Salah scores again amid dispute with Egyptian federation
VOLGOGRAD, Russia (AP) — Mohamed Salah put aside his highly publicized troubles to score another World Cup goal.
The Egypt forward, who has been at the center of a controversy involving his "honorary citizenship" from Chechen leader Ramzan Kadyrov, got one goal Monday in his team's 2-1 loss to Saudi Arabia.
Salah also scored in Egypt's 3-1 loss to Russia in his first game back after injuring his left shoulder while playing for Liverpool in the Champions League final. But the team was still eliminated from the World Cup after three straight losses in Group A.
"I would like to thank all the people who traveled here and supported us for the three matches. I know it's as difficult for you as it is for us," Salah said. "I want to apologize to you from all my heart."
Besides the goal, Salah occasionally showcased his dizzying dribbling skills and contested for every ball. But there was nothing he could do about the result.
Egypt, which was playing at the World Cup for the first time since 1990, finished in last place in the group in what has become a hugely disappointing tournament for the Egyptians.
After the Saudis scored their injury-time winner on Monday, Salah pulled his jersey up over his face. Minutes later, he politely acknowledged the thousands of Egyptians who roared every time he touched the ball before he disappeared inside the tunnel.
"Maybe he was not able to do what he normally does, what we're used to, but he scored," Egypt coach Hector Cuper said of Salah. "He did play, and maybe we could have expected more but he can't be the only one to give everything."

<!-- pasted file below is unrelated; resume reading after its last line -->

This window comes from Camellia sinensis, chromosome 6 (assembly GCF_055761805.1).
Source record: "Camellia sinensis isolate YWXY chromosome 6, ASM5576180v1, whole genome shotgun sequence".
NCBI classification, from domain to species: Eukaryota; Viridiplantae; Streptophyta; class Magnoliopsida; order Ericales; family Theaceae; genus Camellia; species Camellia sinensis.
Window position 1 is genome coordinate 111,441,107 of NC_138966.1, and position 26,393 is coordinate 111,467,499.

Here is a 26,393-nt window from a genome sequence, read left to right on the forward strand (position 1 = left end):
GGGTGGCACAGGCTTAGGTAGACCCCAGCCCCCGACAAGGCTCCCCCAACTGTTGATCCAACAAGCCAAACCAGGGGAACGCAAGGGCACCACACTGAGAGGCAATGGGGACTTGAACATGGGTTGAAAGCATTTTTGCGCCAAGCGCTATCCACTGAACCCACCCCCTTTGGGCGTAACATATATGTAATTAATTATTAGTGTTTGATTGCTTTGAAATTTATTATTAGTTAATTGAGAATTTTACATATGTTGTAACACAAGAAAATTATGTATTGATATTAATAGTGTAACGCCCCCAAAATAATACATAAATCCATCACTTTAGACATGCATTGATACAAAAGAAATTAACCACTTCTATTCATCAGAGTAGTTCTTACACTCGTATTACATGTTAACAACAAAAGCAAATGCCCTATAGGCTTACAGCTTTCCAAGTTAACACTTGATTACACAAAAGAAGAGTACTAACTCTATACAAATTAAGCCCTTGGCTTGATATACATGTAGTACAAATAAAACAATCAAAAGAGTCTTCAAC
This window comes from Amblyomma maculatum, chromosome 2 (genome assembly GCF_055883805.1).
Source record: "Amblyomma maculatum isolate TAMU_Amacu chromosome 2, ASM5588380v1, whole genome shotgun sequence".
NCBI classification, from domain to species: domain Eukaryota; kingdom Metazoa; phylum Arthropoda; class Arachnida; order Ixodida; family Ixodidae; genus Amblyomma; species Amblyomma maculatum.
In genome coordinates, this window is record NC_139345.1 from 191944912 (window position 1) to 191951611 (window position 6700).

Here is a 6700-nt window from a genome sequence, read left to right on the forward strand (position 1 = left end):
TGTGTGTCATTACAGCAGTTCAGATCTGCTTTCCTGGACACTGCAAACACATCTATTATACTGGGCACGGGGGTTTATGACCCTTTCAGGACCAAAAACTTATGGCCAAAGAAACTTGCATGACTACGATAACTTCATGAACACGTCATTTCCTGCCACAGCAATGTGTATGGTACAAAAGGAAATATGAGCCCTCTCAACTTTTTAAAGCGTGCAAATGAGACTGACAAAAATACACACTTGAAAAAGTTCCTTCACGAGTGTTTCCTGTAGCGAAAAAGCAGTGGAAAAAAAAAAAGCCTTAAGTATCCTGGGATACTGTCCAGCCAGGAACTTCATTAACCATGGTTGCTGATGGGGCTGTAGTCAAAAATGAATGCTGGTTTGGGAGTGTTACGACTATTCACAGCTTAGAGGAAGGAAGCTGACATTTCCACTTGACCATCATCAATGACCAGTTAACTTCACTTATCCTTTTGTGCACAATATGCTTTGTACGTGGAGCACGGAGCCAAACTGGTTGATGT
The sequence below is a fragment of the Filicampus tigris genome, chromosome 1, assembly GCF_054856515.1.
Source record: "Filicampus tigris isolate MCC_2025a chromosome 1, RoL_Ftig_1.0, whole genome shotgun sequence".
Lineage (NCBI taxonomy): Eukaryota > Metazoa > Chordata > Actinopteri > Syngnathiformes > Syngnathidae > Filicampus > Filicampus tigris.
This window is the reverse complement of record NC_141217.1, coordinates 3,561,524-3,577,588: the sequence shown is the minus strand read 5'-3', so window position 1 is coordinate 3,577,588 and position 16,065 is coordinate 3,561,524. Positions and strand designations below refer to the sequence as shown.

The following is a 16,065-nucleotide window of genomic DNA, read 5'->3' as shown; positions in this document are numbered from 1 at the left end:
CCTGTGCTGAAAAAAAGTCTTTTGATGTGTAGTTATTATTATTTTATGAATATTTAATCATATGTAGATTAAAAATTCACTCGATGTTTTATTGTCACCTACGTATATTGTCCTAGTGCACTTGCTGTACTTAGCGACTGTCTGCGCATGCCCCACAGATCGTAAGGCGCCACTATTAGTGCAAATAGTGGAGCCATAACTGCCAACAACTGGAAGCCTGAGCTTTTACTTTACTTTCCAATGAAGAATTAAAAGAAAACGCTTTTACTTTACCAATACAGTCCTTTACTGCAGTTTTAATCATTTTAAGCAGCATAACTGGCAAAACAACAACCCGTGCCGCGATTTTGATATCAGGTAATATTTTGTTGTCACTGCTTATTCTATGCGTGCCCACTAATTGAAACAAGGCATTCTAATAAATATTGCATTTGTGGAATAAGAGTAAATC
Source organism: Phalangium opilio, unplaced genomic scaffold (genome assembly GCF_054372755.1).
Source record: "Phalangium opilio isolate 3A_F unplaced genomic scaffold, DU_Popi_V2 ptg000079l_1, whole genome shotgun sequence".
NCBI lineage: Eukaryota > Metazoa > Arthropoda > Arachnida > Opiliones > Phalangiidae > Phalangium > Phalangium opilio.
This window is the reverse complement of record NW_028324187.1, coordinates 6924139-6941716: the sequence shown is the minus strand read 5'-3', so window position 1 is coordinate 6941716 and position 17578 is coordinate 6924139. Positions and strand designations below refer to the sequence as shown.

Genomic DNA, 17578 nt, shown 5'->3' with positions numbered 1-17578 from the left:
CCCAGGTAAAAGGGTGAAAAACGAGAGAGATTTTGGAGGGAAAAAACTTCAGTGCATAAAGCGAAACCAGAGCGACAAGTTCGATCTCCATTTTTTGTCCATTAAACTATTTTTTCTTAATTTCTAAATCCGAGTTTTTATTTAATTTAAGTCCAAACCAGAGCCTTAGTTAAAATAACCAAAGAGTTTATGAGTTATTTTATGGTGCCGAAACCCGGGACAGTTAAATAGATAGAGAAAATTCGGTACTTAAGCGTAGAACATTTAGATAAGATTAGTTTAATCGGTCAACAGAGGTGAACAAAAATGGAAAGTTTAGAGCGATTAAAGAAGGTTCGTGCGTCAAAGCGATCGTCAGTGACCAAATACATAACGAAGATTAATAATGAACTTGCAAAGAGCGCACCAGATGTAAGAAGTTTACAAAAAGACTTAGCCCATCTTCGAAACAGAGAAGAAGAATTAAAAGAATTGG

Salah's 22nd-minute goal was a typical effort that his fans have grown accustomed to. Controlling a pass from playmaker Abdalla Said while sandwiched by two Saudi defenders, he calmly lobbed goalkeeper Yasser Almosailem.
It was Egypt's first goal in open play since the 1934 World Cup in Italy, but Salah did not celebrate — perhaps an overt sign that he is unhappy with the situation off the field.
The match in Volgograd came one day after Salah apparently told Egyptian team officials and teammates that he may retire from international play in protest against being used as a political symbol while the World Cup squad was based in Grozny, the capital of the mostly Muslim region of Chechnya.
He said he was particularly annoyed with a team banquet hosted by Kadyrov, who used the dinner to grant Salah "honorary citizenship."
Kadyrov, a former rebel who switched his loyalties to Moscow, faces accusations of gross human rights violations, including abductions and killings.
The Egyptian soccer federation maintains that Salah has not complained.